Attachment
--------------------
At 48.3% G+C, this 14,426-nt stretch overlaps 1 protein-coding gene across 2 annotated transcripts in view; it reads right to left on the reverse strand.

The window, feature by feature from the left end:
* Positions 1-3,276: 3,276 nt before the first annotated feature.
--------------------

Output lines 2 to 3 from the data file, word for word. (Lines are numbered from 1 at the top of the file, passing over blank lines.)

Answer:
The window, feature by feature from the left end:
* Positions 1-3,276: 3,276 nt before the first annotated feature.